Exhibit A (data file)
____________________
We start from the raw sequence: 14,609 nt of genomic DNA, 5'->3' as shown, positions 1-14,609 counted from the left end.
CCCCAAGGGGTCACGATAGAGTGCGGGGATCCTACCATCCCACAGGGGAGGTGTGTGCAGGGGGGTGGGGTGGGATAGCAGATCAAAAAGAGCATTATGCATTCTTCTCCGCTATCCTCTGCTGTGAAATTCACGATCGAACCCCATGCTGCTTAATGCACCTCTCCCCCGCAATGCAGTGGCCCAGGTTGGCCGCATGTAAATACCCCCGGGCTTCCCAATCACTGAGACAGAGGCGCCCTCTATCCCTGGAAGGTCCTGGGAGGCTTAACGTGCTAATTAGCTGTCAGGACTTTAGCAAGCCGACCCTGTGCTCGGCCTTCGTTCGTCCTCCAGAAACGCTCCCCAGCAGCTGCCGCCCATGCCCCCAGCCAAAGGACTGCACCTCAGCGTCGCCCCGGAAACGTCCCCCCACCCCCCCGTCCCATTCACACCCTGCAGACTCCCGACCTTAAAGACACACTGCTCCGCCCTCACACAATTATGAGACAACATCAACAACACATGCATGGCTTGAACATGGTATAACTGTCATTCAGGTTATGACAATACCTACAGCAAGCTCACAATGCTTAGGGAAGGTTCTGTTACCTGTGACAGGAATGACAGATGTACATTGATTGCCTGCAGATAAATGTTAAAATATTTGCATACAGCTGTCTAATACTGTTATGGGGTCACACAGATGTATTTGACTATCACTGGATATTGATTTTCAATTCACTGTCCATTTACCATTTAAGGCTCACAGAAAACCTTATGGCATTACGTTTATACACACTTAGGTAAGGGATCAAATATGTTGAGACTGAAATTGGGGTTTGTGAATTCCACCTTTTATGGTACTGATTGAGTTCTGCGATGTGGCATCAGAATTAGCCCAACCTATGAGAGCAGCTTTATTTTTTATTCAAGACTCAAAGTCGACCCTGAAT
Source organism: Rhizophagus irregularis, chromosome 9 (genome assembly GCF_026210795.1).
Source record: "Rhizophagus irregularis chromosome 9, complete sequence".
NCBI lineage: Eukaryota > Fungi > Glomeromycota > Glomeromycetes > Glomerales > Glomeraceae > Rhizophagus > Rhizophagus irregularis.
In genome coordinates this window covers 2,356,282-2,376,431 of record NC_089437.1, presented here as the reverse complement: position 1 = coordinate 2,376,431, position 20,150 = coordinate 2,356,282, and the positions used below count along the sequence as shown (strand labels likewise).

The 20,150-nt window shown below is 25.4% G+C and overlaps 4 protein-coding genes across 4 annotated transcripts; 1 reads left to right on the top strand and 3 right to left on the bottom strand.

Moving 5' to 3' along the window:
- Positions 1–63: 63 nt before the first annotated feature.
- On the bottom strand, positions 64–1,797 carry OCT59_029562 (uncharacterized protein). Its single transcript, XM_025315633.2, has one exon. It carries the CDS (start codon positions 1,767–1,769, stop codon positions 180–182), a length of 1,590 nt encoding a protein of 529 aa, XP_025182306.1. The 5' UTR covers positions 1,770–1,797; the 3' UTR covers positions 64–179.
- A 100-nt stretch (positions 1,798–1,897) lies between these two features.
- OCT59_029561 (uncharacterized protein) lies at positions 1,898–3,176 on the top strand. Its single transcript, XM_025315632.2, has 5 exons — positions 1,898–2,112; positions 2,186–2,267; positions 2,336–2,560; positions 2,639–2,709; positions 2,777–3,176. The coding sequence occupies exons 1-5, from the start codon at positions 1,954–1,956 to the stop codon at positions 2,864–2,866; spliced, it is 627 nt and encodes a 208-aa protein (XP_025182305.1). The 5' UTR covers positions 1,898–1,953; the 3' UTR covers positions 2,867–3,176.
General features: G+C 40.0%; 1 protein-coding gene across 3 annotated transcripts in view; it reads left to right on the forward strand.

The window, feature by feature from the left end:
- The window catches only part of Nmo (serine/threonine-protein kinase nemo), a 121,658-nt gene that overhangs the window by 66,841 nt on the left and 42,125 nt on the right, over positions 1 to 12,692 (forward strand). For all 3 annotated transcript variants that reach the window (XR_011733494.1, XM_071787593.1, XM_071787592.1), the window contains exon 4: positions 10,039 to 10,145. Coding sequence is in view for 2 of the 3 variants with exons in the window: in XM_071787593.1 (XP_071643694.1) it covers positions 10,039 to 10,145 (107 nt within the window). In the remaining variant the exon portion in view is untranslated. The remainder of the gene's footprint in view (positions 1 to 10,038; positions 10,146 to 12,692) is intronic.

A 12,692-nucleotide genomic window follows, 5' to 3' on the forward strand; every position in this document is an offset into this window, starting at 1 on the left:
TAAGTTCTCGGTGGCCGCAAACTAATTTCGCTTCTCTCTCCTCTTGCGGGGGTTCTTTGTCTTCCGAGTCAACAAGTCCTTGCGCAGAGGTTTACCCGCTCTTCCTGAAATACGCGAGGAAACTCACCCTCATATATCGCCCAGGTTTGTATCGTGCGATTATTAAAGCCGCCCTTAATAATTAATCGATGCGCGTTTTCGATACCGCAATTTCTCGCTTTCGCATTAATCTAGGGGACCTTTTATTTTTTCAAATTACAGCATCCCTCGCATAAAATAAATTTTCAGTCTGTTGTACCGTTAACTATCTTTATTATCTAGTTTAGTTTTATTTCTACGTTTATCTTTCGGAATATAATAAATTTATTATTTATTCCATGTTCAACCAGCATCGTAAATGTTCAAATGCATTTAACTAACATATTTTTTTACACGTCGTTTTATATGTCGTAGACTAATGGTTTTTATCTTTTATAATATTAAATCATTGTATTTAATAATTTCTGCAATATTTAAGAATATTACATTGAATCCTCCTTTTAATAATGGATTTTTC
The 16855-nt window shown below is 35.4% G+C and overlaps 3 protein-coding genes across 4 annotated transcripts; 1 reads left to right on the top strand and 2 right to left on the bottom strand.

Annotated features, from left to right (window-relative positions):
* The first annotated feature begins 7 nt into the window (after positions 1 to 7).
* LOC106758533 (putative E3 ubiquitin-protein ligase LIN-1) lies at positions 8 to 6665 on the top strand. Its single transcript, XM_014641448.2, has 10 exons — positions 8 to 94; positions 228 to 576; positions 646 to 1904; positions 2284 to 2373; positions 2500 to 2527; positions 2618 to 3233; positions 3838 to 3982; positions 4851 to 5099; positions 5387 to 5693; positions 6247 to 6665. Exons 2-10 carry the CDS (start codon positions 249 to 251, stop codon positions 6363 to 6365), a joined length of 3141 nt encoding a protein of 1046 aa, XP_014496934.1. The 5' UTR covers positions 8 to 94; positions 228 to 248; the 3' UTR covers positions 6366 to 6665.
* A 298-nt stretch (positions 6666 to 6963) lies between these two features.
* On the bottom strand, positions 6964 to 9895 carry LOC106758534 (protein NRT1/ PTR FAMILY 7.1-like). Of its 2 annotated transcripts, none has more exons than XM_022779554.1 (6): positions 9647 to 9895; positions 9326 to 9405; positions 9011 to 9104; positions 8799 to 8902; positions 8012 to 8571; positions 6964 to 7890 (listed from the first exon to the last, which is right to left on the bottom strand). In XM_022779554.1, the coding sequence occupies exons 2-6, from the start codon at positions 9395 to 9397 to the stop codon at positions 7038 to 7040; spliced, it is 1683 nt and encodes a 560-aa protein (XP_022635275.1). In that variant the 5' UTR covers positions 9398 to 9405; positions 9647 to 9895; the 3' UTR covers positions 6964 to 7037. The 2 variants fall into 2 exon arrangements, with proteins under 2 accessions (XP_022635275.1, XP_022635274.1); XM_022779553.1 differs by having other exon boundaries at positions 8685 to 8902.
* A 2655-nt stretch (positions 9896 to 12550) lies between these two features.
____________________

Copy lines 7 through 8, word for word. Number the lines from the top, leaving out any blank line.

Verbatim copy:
The 20,150-nt window shown below is 25.4% G+C and overlaps 4 protein-coding genes across 4 annotated transcripts; 1 reads left to right on the top strand and 3 right to left on the bottom strand.

Moving 5' to 3' along the window: